After the official spoiler ban for Avengers: Endgame lifted on Monday, commentators brought their hottest takes to the table. Among them raged a debate as to whether or not Carol Danvers’ (Brie Larson) haircut in the movie was super gay or just super out of touch. The debate is, in some ways, rather silly — the powers that be at Disney likely won’t ever give us a major queer storyline if it means their film won’t rake in cash in countries like China, where censorship of these stories is rampant. So, does it really matter what kind of effect Carol’s haircut has on an audience? Maybe not, but the fact remains: the MCU should absolutely let Carol Danvers be gay.
The evidence is already there. Carol’s relationship with Maria Rambeau (Lashana Lynch) in Captain Marvel is billed as a best-friendship, but reads more like a domestic partnership. Even setting aside their incredible and obvious chemistry, Maria’s intense and lasting grief over losing Carol is heavy; that’s not to say that platonic love can’t bear that kind of weight, because it can. But as a lesbian viewer watching that film, I was stunned at how blatantly queer it is.
These women flirt in every possible circumstance, which we see in various flashbacks and in their current conversations. “Higher, further, faster, baby” comes to mind, as well as the two of them laughing and falling over each other at the bar. They also openly express affection for each other, in words and actions, though that affection is never explicitly romantic. Maria still has all of Carol’s belongings. Monica treats Carol like her second mom. Plus, there’s a point when Maria comments on Carol forcing her awake the morning that she “died” — and had Carol not mentioned banging down Maria’s door in order to make that happen, I would have assumed they were sharing the same bed from how the story was introduced.
She continued, “Without being too showboating about it, this is the love of the movie. This is the great love. This is the love lost, this is the love found again, this is the reason to continue fighting and to go to the ends of the Earth for the person that you love. And it’s her best friend and her best friend’s daughter which, to me, is so natural.”
We don’t see Maria in Avengers: Endgame, nor do we hear about her’s or Monica’s fates in the Snap, which is unfortunate. Carol’s main concern in Endgame is contacting Fury, with whom she forged a pretty strong bond in Captain Marvel—but that doesn’t hold a candle to her enduring love for the Rambeaus. Although many have commented on how the Steve and Bucky relationship was shafted in the film, possibly in response to the ardor of the ship’s fandom, fewer seem to have reflected on how Carol’s own queer-coded relationship was sidelined, all while her haircut seemingly spoke for her.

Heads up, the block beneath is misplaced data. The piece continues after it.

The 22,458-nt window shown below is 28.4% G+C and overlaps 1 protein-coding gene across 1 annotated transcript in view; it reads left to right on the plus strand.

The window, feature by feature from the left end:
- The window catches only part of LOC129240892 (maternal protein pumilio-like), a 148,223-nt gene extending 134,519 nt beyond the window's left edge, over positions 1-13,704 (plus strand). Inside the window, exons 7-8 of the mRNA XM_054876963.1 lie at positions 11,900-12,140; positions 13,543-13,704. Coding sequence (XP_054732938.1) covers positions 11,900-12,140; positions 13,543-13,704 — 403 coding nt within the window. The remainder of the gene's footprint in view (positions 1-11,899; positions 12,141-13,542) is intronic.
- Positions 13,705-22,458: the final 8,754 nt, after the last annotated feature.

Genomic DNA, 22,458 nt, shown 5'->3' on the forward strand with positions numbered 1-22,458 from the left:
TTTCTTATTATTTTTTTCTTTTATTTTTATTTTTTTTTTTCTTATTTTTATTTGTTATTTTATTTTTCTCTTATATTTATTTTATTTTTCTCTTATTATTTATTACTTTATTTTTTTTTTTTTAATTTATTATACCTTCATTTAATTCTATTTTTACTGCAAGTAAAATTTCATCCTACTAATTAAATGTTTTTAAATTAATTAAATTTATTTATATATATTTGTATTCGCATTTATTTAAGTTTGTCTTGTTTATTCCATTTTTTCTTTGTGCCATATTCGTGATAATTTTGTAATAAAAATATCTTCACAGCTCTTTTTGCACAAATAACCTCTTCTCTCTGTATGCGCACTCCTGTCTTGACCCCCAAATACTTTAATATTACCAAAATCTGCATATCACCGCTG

Meanwhile, Larson told Variety in April that she wants more LGBTQ representation in the MCU: “I don’t understand how you could think that a certain type of person isn’t allowed to be a superhero. So to me it’s like, we gotta move faster. But I’m always wanting to move faster with this stuff.”
Are you listening, Russos? Writing yourself in as a nameless gay character whose scene can be completely removed from the movie with no consequences to the plot isn’t positive LGBTQ representation; it’s lazy storytelling that panders to a homophobic international market. Promising future representation is nice, but only if it’s an actual step toward a more inclusive MCU. Allowing a core character to openly express affection toward another character that isn’t heterosexual in nature would be a massive step forward; it’s one that fans are clamoring for, yes, but also one that the actors — or at least Larson — would seemingly support full-stop.
Queer-coding a character this way without any intention of ever making her canonically queer isn’t representation. It’s queerbaiting. And it’s the kind of thing we see over and over, especially in major properties like the MCU. If the filmmakers want Carol to be read as queer, there’s an easy way to implement that. Give her a queer love interest. Let her be canonically in love with Maria Rambeau. If that won’t work in the current timeline, why not actually establish Valkyrie’s bisexuality and let Carol be in love with her?
There are so many choices, all of which would make the MCU more inclusive and would introduce an incredibly powerful superhero for LGBTQ kids to admire. Until these movies are driven by story rather than sales, that’s unlikely to occur, but luckily, there are plenty of fan works to admire while we wait for canon to catch up.